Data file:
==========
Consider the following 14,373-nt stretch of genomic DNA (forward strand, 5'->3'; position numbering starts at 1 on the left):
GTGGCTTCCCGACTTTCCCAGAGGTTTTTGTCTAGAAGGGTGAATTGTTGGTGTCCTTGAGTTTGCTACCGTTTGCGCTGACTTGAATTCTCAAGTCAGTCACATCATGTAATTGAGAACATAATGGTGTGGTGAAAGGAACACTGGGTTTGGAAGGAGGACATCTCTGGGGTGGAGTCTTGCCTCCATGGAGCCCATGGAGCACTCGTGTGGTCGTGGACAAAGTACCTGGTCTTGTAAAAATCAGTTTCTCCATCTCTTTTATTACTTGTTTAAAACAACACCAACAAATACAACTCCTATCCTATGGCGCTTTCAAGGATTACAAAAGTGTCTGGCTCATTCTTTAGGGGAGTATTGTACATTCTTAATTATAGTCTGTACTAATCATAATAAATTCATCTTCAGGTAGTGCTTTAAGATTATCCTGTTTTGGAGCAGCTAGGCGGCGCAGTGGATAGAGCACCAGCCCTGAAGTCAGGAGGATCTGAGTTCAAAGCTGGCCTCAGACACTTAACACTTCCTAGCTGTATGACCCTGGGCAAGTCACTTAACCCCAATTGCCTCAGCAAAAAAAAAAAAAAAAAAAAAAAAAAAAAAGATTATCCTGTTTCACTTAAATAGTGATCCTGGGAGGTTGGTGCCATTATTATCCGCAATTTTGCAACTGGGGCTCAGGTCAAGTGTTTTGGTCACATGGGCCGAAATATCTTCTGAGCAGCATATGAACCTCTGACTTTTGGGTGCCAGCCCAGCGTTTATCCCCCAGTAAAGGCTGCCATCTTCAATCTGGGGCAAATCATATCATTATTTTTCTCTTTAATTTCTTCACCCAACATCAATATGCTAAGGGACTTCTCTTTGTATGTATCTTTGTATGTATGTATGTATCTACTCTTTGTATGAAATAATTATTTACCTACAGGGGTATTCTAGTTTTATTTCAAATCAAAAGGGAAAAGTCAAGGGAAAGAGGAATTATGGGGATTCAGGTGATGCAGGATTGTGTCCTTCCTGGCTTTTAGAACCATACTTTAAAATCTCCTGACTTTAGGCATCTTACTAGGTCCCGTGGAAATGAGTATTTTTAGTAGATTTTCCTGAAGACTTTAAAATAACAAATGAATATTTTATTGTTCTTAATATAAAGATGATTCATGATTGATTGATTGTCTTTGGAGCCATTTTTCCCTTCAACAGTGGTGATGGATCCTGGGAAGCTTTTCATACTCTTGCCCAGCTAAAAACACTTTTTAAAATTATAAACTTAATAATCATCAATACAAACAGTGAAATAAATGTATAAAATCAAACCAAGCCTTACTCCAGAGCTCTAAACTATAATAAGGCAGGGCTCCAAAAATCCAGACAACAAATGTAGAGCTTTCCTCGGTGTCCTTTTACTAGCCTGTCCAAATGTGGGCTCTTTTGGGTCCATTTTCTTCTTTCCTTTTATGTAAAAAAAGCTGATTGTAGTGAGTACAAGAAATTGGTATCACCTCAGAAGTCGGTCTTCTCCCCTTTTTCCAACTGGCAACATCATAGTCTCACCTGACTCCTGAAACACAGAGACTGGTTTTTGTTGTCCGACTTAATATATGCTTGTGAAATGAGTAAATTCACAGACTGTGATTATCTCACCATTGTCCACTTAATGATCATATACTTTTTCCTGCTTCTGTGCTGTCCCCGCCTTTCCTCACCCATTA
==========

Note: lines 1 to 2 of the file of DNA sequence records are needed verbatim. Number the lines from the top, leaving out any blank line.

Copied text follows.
Consider the following 14,373-nt stretch of genomic DNA (forward strand, 5'->3'; position numbering starts at 1 on the left):
GTGGCTTCCCGACTTTCCCAGAGGTTTTTGTCTAGAAGGGTGAATTGTTGGTGTCCTTGAGTTTGCTACCGTTTGCGCTGACTTGAATTCTCAAGTCAGTCACATCATGTAATTGAGAACATAATGGTGTGGTGAAAGGAACACTGGGTTTGGAAGGAGGACATCTCTGGGGTGGAGTCTTGCCTCCATGGAGCCCATGGAGCACTCGTGTGGTCGTGGACAAAGTACCTGGTCTTGTAAAAATCAGTTTCTCCATCTCTTTTATTACTTGTTTAAAACAACACCAACAAATACAACTCCTATCCTATGGCGCTTTCAAGGATTACAAAAGTGTCTGGCTCATTCTTTAGGGGAGTATTGTACATTCTTAATTATAGTCTGTACTAATCATAATAAATTCATCTTCAGGTAGTGCTTTAAGATTATCCTGTTTTGGAGCAGCTAGGCGGCGCAGTGGATAGAGCACCAGCCCTGAAGTCAGGAGGATCTGAGTTCAAAGCTGGCCTCAGACACTTAACACTTCCTAGCTGTATGACCCTGGGCAAGTCACTTAACCCCAATTGCCTCAGCAAAAAAAAAAAAAAAAAAAAAAAAAAAAAAGATTATCCTGTTTCACTTAAATAGTGATCCTGGGAGGTTGGTGCCATTATTATCCGCAATTTTGCAACTGGGGCTCAGGTCAAGTGTTTTGGTCACATGGGCCGAAATATCTTCTGAGCAGCATATGAACCTCTGACTTTTGGGTGCCAGCCCAGCGTTTATCCCCCAGTAAAGGCTGCCATCTTCAATCTGGGGCAAATCATATCATTATTTTTCTCTTTAATTTCTTCACCCAACATCAATATGCTAAGGGACTTCTCTTTGTATGTATCTTTGTATGTATGTATGTATCTACTCTTTGTATGAAATAATTATTTACCTACAGGGGTATTCTAGTTTTATTTCAAATCAAAAGGGAAAAGTCAAGGGAAAGAGGAATTATGGGGATTCAGGTGATGCAGGATTGTGTCCTTCCTGGCTTTTAGAACCATACTTTAAAATCTCCTGACTTTAGGCATCTTACTAGGTCCCGTGGAAATGAGTATTTTTAGTAGATTTTCCTGAAGACTTTAAAATAACAAATGAATATTTTATTGTTCTTAATATAAAGATGATTCATGATTGATTGATTGTCTTTGGAGCCATTTTTCCCTTCAACAGTGGTGATGGATCCTGGGAAGCTTTTCATACTCTTGCCCAGCTAAAAACACTTTTTAAAATTATAAACTTAATAATCATCAATACAAACAGTGAAATAAATGTATAAAATCAAACCAAGCCTTACTCCAGAGCTCTAAACTATAATAAGGCAGGGCTCCAAAAATCCAGACAACAAATGTAGAGCTTTCCTCGGTGTCCTTTTACTAGCCTGTCCAAATGTGGGCTCTTTTGGGTCCATTTTCTTCTTTCCTTTTATGTAAAAAAAGCTGATTGTAGTGAGTACAAGAAATTGGTATCACCTCAGAAGTCGGTCTTCTCCCCTTTTTCCAACTGGCAACATCATAGTCTCACCTGACTCCTGAAACACAGAGACTGGTTTTTGTTGTCCGACTTAATATATGCTTGTGAAATGAGTAAATTCACAGACTGTGATTATCTCACCATTGTCCACTTAATGATCATATACTTTTTCCTGCTTCTGTGCTGTCCCCGCCTTTCCTCACCCATTA